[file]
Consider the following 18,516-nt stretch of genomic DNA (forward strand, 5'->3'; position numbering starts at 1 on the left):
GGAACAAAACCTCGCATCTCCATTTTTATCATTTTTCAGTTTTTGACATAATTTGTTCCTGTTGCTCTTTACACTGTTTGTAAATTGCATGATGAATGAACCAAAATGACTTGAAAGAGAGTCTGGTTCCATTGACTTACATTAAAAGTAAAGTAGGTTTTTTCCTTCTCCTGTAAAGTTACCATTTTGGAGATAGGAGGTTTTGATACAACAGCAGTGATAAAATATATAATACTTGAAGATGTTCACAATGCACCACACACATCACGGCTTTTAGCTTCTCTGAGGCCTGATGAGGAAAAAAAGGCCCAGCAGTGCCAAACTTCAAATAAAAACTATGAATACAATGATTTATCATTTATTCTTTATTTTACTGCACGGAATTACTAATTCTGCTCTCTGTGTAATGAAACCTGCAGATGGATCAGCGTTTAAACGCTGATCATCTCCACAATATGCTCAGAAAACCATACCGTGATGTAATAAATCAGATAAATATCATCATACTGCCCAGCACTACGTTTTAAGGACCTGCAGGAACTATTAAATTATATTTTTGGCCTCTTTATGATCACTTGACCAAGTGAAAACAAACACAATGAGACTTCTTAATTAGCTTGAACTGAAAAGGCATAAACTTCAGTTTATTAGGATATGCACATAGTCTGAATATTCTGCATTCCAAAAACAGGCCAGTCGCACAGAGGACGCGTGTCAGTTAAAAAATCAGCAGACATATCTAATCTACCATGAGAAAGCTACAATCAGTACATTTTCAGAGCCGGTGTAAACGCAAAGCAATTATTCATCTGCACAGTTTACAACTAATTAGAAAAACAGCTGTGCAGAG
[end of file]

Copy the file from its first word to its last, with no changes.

Consider the following 18,516-nt stretch of genomic DNA (forward strand, 5'->3'; position numbering starts at 1 on the left):
GGAACAAAACCTCGCATCTCCATTTTTATCATTTTTCAGTTTTTGACATAATTTGTTCCTGTTGCTCTTTACACTGTTTGTAAATTGCATGATGAATGAACCAAAATGACTTGAAAGAGAGTCTGGTTCCATTGACTTACATTAAAAGTAAAGTAGGTTTTTTCCTTCTCCTGTAAAGTTACCATTTTGGAGATAGGAGGTTTTGATACAACAGCAGTGATAAAATATATAATACTTGAAGATGTTCACAATGCACCACACACATCACGGCTTTTAGCTTCTCTGAGGCCTGATGAGGAAAAAAAGGCCCAGCAGTGCCAAACTTCAAATAAAAACTATGAATACAATGATTTATCATTTATTCTTTATTTTACTGCACGGAATTACTAATTCTGCTCTCTGTGTAATGAAACCTGCAGATGGATCAGCGTTTAAACGCTGATCATCTCCACAATATGCTCAGAAAACCATACCGTGATGTAATAAATCAGATAAATATCATCATACTGCCCAGCACTACGTTTTAAGGACCTGCAGGAACTATTAAATTATATTTTTGGCCTCTTTATGATCACTTGACCAAGTGAAAACAAACACAATGAGACTTCTTAATTAGCTTGAACTGAAAAGGCATAAACTTCAGTTTATTAGGATATGCACATAGTCTGAATATTCTGCATTCCAAAAACAGGCCAGTCGCACAGAGGACGCGTGTCAGTTAAAAAATCAGCAGACATATCTAATCTACCATGAGAAAGCTACAATCAGTACATTTTCAGAGCCGGTGTAAACGCAAAGCAATTATTCATCTGCACAGTTTACAACTAATTAGAAAAACAGCTGTGCAGAG